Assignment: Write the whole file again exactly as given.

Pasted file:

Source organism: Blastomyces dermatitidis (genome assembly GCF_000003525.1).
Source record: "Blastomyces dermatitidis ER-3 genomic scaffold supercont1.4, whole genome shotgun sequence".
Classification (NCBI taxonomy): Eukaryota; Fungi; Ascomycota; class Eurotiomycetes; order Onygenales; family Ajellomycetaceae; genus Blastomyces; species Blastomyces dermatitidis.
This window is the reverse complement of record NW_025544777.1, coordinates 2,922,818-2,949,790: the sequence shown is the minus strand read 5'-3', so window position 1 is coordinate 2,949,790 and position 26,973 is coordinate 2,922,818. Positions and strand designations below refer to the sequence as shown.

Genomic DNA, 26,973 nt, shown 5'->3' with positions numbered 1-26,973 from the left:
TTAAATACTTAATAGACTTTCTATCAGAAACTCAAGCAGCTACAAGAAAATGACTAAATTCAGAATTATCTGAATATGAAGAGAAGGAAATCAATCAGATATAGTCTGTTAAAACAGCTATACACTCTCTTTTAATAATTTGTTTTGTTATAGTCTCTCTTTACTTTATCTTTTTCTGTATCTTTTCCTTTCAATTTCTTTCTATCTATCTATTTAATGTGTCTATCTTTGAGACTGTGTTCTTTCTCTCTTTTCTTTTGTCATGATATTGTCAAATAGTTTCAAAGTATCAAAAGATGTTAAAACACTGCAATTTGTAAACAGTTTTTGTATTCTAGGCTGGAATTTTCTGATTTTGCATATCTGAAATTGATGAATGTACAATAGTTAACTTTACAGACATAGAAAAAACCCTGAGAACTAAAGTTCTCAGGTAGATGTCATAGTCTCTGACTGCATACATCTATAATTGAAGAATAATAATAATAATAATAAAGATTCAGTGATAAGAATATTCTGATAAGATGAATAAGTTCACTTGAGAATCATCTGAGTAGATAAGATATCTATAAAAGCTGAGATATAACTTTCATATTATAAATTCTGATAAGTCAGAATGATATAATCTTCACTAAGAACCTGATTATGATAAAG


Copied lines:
Source organism: Blastomyces dermatitidis (genome assembly GCF_000003525.1).
Source record: "Blastomyces dermatitidis ER-3 genomic scaffold supercont1.4, whole genome shotgun sequence".
Classification (NCBI taxonomy): Eukaryota; Fungi; Ascomycota; class Eurotiomycetes; order Onygenales; family Ajellomycetaceae; genus Blastomyces; species Blastomyces dermatitidis.
This window is the reverse complement of record NW_025544777.1, coordinates 2,922,818-2,949,790: the sequence shown is the minus strand read 5'-3', so window position 1 is coordinate 2,949,790 and position 26,973 is coordinate 2,922,818. Positions and strand designations below refer to the sequence as shown.

Genomic DNA, 26,973 nt, shown 5'->3' with positions numbered 1-26,973 from the left:
TTAAATACTTAATAGACTTTCTATCAGAAACTCAAGCAGCTACAAGAAAATGACTAAATTCAGAATTATCTGAATATGAAGAGAAGGAAATCAATCAGATATAGTCTGTTAAAACAGCTATACACTCTCTTTTAATAATTTGTTTTGTTATAGTCTCTCTTTACTTTATCTTTTTCTGTATCTTTTCCTTTCAATTTCTTTCTATCTATCTATTTAATGTGTCTATCTTTGAGACTGTGTTCTTTCTCTCTTTTCTTTTGTCATGATATTGTCAAATAGTTTCAAAGTATCAAAAGATGTTAAAACACTGCAATTTGTAAACAGTTTTTGTATTCTAGGCTGGAATTTTCTGATTTTGCATATCTGAAATTGATGAATGTACAATAGTTAACTTTACAGACATAGAAAAAACCCTGAGAACTAAAGTTCTCAGGTAGATGTCATAGTCTCTGACTGCATACATCTATAATTGAAGAATAATAATAATAATAATAAAGATTCAGTGATAAGAATATTCTGATAAGATGAATAAGTTCACTTGAGAATCATCTGAGTAGATAAGATATCTATAAAAGCTGAGATATAACTTTCATATTATAAATTCTGATAAGTCAGAATGATATAATCTTCACTAAGAACCTGATTATGATAAAG